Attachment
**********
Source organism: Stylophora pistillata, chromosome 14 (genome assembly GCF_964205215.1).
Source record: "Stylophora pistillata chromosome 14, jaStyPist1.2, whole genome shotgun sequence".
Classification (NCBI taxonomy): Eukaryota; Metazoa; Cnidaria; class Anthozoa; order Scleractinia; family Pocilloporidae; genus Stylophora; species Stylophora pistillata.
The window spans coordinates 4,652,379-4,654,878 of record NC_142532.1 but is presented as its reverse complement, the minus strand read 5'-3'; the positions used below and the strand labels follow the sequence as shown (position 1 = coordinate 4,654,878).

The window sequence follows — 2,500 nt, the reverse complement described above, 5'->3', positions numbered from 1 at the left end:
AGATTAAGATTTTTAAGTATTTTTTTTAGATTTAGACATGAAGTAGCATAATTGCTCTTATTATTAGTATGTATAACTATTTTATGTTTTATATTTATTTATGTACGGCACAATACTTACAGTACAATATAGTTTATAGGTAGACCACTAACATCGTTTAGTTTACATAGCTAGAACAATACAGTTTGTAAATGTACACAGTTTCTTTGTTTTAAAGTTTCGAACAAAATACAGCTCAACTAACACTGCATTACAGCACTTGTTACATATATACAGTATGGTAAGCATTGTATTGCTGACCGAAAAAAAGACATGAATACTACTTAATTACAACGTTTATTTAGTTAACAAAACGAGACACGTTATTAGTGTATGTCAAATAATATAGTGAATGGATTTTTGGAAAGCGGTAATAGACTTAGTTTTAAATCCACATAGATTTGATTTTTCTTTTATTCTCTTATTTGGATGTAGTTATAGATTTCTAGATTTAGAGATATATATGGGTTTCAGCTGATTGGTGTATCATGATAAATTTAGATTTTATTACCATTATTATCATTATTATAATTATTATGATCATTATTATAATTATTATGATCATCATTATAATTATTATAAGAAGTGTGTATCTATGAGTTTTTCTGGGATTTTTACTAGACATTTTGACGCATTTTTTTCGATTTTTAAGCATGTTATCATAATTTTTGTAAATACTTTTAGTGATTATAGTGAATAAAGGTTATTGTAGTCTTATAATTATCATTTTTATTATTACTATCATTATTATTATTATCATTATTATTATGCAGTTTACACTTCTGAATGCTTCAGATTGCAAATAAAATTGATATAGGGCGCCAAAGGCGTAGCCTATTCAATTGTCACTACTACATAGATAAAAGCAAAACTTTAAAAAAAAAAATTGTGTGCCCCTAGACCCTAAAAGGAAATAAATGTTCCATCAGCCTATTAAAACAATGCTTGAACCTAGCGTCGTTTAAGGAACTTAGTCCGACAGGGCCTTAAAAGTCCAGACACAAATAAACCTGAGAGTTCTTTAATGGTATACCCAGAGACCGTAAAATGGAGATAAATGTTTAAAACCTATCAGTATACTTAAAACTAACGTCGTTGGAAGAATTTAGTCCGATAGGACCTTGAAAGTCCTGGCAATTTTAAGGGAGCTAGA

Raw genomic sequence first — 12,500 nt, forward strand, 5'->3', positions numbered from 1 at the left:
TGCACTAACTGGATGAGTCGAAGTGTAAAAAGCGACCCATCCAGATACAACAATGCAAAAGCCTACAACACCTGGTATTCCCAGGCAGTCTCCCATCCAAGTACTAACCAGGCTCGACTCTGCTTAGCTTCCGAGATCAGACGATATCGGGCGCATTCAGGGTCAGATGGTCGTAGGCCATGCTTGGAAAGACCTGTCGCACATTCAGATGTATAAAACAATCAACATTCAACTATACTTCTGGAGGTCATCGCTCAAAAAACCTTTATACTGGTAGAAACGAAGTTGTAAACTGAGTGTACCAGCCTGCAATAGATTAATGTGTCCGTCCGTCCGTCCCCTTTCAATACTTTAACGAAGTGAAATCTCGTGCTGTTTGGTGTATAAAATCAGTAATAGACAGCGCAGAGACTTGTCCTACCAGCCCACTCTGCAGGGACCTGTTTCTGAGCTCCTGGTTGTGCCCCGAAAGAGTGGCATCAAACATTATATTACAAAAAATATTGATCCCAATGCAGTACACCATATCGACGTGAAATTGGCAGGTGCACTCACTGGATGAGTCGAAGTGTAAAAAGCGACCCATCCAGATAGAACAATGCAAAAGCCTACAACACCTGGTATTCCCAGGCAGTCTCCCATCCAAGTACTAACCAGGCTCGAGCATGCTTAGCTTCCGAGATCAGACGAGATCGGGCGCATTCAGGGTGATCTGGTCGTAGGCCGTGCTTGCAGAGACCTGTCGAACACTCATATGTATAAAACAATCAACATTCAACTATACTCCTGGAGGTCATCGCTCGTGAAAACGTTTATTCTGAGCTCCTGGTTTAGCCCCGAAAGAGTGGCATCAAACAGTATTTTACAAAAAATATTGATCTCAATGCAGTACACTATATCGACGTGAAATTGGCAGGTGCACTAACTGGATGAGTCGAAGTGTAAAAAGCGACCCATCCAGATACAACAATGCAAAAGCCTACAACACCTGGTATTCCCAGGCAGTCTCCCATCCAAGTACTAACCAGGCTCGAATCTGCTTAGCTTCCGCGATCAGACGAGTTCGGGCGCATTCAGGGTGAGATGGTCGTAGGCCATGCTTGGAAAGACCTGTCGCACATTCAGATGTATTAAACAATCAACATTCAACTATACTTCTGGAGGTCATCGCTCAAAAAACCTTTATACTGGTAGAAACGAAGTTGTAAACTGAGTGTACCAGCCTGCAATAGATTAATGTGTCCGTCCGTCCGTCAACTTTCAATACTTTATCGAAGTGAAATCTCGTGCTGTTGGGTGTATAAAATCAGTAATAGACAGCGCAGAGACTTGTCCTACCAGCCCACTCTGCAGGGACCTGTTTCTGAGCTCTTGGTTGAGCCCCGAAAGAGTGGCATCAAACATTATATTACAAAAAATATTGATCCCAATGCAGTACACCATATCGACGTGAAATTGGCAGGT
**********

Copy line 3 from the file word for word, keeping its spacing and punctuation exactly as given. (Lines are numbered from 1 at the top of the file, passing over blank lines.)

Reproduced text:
Classification (NCBI taxonomy): Eukaryota; Metazoa; Cnidaria; class Anthozoa; order Scleractinia; family Pocilloporidae; genus Stylophora; species Stylophora pistillata.